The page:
1-suspiria.w700.h700.jpg
UK Release Date 16th November 2018
Director Luca Guadagnino
Starring TILDA
Runtime 151 minutes
Certificate ermmm OLD
Reviewer Jo of course
Reviewed 15th November 2018 (otherwise known as last minute)

At 830am on a wet October morning with a raging hangover from the premiere of the effervescent Wild Rose (review to come dear readers) I dragged myself to Leicester Square to watch on the rather wonderful Super screen the press LFF screening of Suspiria, a film in 8 acts.  From the moment I sat down I barely moved throughout the entire two and a half hours, mesmerised by Luca Guadagnino’s remake of the classic Dario Argento 1977 film of the same name (which I have not seen).  Is it ludicrous yes? Is it beautiful and bewitching yes? Suspiria is a thoroughly fabulous and strange piece of film making by Luca Guadagnino reuniting with long-time Muse Tilda Swinton and Dakota Johnson.    

 Act 1 unfolds with a scene that sets the unsettling tone for the whole film.  Patricia, a terrified young girl (always brilliant but underused here, Chloe Grace Moretz) bursts into her psychiatrist’s office Dr Jozef Klemperer (played by Lutz Ebersdorf who is actually, and brilliantly, Tilda Swinton) and rants and raves about how her prestigious dance school Helena Markos Tanzgruppe is, in fact, a coven of malicious bloodthirsty witches.  Klemperer treats his patient with seriousness and gravity and his concern continues when she disappears entirely a short while later and his interest in the school is peaked. 

 Queue the arrival to Tanzgruppe of Dakota Johnson’s all American Susie whose audition stirs the entire company and the attention of their current leader Madame Blanc (although behind the scenes and unbeknownst to Susie there is a leadership battle amongst the ‘teachers’.) Susie’s dance is magnetic, powerful and dangerous, she has no idea of the supernatural effect it is having as she is guided by Madame Blanc.  Every perfect move Susie lands has the adverse effect on young dancer Olga whose body is being tortured in time to the music, this abuse plays out in a mirrored room adjacent to Susie’s audition room and is eye wateringly corporal.    

 As Susie’s progression through the ranks of the school continues, girls are mysteriously disappearing and there is dissent from within the ranks.  Patricia’s whereabouts in particular is constantly alluded to – and, as you can imagine, this does not end well for the questioners. Susie is being groomed in the hope that she will be the girl who can save the Coven’s deteriorating leader Helena Markos (also played by Swinton with some Dark Crystal-esque prosthetics going on!)

 The main famous dance – Volk – is the alluring, ensnaring dance which Susie is learning to lead that will be performed in front of an audience and we are left wondering and imagining just what the consequences of this dance will be to the viewers.  The dance is a wonderful piece of choreography and costume, as hypnotic as it is disturbing, it stays with the viewer for some time, at the same time beautiful and bewitching and wonderfully visualised by Belgian Choreographer Damien Jalet and all set to a fantastic subtle film score by one Thom Yorke.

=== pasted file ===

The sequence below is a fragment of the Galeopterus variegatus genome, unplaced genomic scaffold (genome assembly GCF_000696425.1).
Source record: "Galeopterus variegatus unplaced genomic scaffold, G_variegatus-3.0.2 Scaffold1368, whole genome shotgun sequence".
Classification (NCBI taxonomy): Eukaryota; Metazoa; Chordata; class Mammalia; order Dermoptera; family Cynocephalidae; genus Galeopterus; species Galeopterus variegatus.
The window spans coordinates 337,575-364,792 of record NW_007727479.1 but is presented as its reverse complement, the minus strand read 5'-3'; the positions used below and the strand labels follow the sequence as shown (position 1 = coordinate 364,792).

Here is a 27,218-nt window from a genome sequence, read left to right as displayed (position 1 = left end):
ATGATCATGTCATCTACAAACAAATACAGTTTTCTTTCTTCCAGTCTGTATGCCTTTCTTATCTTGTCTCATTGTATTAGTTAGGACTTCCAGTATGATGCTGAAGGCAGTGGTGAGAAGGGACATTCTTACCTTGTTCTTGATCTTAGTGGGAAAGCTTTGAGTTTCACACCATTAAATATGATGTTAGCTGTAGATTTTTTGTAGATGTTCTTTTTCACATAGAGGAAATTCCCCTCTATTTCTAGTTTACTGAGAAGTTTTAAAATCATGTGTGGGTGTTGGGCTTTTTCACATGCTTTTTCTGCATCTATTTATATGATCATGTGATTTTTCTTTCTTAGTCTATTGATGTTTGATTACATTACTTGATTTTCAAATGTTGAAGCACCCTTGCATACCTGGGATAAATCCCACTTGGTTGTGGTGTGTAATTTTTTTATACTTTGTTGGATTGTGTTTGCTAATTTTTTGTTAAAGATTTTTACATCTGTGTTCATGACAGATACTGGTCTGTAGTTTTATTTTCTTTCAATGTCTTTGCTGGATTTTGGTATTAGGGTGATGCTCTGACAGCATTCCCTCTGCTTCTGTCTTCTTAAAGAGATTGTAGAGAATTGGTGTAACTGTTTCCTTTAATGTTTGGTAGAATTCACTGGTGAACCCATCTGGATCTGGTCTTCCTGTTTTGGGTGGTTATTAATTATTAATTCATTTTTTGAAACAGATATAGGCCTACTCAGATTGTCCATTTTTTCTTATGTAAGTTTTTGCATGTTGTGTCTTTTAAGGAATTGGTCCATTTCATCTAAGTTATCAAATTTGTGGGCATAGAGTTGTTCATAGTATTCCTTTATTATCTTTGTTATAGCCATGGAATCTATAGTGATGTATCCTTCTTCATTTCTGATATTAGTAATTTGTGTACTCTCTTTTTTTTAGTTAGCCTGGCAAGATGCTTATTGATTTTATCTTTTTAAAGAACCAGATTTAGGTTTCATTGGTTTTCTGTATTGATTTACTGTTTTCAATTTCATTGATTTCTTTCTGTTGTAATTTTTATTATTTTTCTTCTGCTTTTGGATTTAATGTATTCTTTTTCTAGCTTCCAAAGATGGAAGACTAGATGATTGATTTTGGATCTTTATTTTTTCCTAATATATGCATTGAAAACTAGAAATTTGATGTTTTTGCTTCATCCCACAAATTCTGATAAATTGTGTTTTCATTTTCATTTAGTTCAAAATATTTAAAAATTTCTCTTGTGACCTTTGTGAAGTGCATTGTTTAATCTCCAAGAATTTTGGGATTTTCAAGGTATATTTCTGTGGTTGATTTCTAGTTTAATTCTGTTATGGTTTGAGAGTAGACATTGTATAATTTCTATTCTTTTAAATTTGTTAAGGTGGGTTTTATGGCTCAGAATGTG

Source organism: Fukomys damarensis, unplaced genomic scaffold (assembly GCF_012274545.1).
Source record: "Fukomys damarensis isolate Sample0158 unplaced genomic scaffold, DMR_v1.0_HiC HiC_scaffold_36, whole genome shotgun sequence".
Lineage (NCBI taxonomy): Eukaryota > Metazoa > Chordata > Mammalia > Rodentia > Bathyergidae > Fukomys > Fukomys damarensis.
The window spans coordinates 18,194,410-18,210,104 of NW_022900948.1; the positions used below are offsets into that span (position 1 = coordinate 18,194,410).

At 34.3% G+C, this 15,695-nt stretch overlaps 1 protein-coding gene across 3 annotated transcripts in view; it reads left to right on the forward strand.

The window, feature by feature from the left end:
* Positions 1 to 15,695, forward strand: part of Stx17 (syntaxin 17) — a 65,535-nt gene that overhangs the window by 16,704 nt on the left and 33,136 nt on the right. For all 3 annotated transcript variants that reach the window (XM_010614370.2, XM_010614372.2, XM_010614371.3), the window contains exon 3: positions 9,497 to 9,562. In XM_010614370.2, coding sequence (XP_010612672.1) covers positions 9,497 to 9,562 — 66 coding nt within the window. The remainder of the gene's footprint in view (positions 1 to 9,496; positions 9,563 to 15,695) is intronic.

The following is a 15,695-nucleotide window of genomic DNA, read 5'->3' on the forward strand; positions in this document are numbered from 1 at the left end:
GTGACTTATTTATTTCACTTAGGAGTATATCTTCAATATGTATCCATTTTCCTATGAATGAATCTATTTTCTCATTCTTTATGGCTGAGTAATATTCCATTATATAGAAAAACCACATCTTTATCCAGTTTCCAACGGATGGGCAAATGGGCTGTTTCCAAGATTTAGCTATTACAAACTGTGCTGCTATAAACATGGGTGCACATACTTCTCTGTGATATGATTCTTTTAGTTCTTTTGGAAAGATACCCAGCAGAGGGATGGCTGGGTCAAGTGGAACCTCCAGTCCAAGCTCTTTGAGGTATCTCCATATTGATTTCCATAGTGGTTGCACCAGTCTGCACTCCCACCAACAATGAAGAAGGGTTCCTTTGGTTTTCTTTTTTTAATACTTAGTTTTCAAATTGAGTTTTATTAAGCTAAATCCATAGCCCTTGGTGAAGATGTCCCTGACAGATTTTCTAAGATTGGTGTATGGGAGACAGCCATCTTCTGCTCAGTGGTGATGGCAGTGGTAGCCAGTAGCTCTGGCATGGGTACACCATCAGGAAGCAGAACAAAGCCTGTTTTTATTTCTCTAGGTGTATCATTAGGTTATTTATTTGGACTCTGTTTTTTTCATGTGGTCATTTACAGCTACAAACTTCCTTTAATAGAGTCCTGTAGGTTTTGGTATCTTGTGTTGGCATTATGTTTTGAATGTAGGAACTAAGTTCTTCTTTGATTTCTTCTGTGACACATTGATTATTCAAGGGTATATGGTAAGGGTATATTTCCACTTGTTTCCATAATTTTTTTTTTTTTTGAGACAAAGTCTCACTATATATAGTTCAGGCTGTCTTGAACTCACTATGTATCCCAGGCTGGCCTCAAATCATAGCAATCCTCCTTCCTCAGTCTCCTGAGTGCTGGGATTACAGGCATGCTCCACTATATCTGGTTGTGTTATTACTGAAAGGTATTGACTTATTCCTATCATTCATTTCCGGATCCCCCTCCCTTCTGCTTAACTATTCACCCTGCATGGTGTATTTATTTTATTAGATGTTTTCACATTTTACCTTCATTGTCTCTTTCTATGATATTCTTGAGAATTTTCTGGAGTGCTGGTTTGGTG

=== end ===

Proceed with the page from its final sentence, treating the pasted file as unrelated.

Guadagnino has moved the setting of this remake from Austria to a snowy cold Berlin just after the Second World War, a city in a country still scolded from the shame and humility of the war. The school is located right by the Berlin Wall, which Josef passes often as he visits a house with graffiti from his wife who vanished in 1943.  Teaming up with Sayombhu Mukdeeprom his Call me by your Name cinematographer, Guadagnino has created a jarring, exciting unsettling film where camera moves are bizarre and upsetting and coupled with Jalet’s choreography ratchet up the tension as much as the twisted bones and flashes of nightmarish sequences we are bombarded with.  Mirrors are used constantly and effectively and those who are squeamish (that’s you Si) would need to look away a fair percentage of the film. 

 This film of course really centres on Swinton.  There are wonderful cameos from the cast women of all types and Johnson is perfect to play irritatingly perfect Susie but it is Swinton you want to see and she doesn’t disappoint.  It’s a role that has some lines that really are ridiculous but in keeping with a serious celebrated  (read: pompous) dance teacher.  It’s a role that is made real and believable in Swinton’s hands whilst simultaneously being extremely camp and fabulous.  As Josef she is unrecognisable (well to me anyway, I had no bloody idea until I read another review!) and what fun. Having Swinton play the main male role genius.  It makes the film’s leading and noteworthy characters entirely populated by women.  The only men are almost entirely forgettable policemen, a feminist move indeed.   

Suspiria is undoubtedly a film that will make some furious and some elated, a Marmite coven one might say. I am most certainly and firmly in the latter camp. I adored its madness, pantomime, ludicrousness, brilliance, and celebration of femininity. It is a darkly dazzling fairy tale of a film that lingers on the edges of one’s mind like a spellbinding dream or an horrific nightmare, or perhaps a melding of both. The end scene is so deliciously gory, visceral and bonkers that you must see it rather than me say any more.  I for one will be off to the cinema again and again as soon as it is released.  I mean come on – who doesn’t want to be a witch?

 

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